N.J. brothers jump at the chance for a spot on Olympic gymnastics team

The trampoline is one of the lesser-known Olympic events. It’s like diving but in reverse — athletes bounce themselves 30 feet in the air, tumbling and twisting on the way up and then down.

“A lot of times you’re twisting so fast that you get lost in the skill,” said Jeffrey Gluckstein, the U.S. trampoline champion of 2011. “Sometimes you lose sight of what you have to see. You have to go by feel rather than looking. Your body knows what it’s doing, but your head is freaking out.”

It’s not just your head that freaks out. Your mother does, too.

“They go so high, it’s nerve-wracking,” said Loretta Gluckstein. Her sons Jeffrey, 19, and Steven, 22, are two of the best trampolinists in the country.

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“It’s not only nerve-wracking for me, it was nerve-wracking for my boys, because they supposedly heard me gasping in the audience,” she said. “Now, I don’t think they could hear me. But they said, listen, if you’re going to be at our competitions, you have to leave the venue and stand in the hallway until I’m done, and then you can come back in.”

Jeffrey and Steven were both finalists for the 2012 Olympic team. But there is only one slot for a trampolinist on the gymnastics team.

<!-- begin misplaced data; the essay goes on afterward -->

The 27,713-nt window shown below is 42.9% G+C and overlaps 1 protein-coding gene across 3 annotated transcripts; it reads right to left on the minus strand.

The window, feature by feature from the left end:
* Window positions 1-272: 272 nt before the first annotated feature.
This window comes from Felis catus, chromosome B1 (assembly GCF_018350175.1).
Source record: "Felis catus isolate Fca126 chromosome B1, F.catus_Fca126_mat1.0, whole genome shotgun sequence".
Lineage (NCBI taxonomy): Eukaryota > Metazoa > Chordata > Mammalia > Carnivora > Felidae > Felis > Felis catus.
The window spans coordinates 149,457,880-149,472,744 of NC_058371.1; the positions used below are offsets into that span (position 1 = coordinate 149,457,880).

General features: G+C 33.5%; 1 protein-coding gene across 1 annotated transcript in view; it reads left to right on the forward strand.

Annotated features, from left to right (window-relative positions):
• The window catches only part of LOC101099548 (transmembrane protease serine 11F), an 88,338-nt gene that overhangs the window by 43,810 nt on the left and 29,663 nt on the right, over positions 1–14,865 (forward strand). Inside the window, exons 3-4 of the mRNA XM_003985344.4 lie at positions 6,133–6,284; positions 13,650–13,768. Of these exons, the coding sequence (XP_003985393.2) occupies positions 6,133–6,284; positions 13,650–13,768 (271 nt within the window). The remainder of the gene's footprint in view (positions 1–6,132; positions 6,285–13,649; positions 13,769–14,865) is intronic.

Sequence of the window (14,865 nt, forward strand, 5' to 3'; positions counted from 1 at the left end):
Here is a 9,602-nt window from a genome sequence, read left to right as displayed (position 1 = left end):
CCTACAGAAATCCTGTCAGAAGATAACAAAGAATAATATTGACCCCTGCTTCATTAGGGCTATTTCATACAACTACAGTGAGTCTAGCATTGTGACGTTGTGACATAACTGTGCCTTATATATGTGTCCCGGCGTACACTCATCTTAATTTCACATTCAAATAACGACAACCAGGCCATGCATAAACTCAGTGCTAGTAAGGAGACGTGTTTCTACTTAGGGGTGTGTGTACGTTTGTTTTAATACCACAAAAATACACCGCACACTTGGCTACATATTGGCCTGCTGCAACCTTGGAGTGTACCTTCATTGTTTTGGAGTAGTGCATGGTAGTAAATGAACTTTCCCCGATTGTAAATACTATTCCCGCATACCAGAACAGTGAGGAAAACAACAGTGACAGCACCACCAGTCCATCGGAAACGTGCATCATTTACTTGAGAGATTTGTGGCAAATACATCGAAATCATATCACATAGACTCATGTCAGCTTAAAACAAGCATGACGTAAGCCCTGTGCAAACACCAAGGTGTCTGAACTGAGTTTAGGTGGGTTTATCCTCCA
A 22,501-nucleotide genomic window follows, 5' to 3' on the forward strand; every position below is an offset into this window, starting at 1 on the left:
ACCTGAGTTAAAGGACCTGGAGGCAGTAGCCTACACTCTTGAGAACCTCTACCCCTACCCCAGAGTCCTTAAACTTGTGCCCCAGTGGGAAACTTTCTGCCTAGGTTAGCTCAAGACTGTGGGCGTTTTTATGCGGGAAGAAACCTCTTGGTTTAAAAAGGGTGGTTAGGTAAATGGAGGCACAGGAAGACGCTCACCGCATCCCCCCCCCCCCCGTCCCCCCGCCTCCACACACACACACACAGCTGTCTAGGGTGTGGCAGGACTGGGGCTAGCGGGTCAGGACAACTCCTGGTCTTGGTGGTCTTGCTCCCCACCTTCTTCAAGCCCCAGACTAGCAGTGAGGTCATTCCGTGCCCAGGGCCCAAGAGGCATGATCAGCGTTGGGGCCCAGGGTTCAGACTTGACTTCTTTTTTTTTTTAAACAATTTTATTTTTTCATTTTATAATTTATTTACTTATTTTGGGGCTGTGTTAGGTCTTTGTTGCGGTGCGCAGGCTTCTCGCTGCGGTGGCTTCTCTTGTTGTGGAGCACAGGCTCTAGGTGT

“This past few months were really difficult. They both were trying for that one spot to go to the Olympics,” said Loretta Gluckstein. “As a mom, you want the best for both your boys. When they came home, we really didn’t talk about trampoline. I always instilled ‘family comes first.'”

Jeffrey and Steven have traded the No. 1 ranking in the past. Last year, Jeffrey was the U.S. champion. This year, Steven is going to London.

“He deserves that spot,” said Jeffrey. “I’m happy to have the Gluckstein name up there. As a brother, I can’t be any happier. I’m going over there to watch. I don’t know if he’s going to hear me, but I’ll be cheering and screaming my head off.”

“He told me I have to be quiet,” said his mother, sitting next to Jeffrey at the Elite Trampoline Academy in Red Bank, New Jersey. “In a huge arena, he’s like, ‘I need you to be quiet. I don’t want to have to hear you when I compete. There’s no cheering, no sighing.’ I’m like, ‘Really?’ He’s like, ‘No.'”

Jeffrey added, “I’m going to yell.”

The passion Jeffrey and Steven have for the trampoline is not a popular one. Lucrative endorsement deals will not be landing at their doorsteps anytime soon. But the Elite Trampoline Academy, opened almost a year ago by 2008 Olympic hopeful Kyle Bowen, offers trampoline classes as a gateway to gymnastics.

After all, said Loretta Gluckstein, don’t all kids like jumping on their bed?

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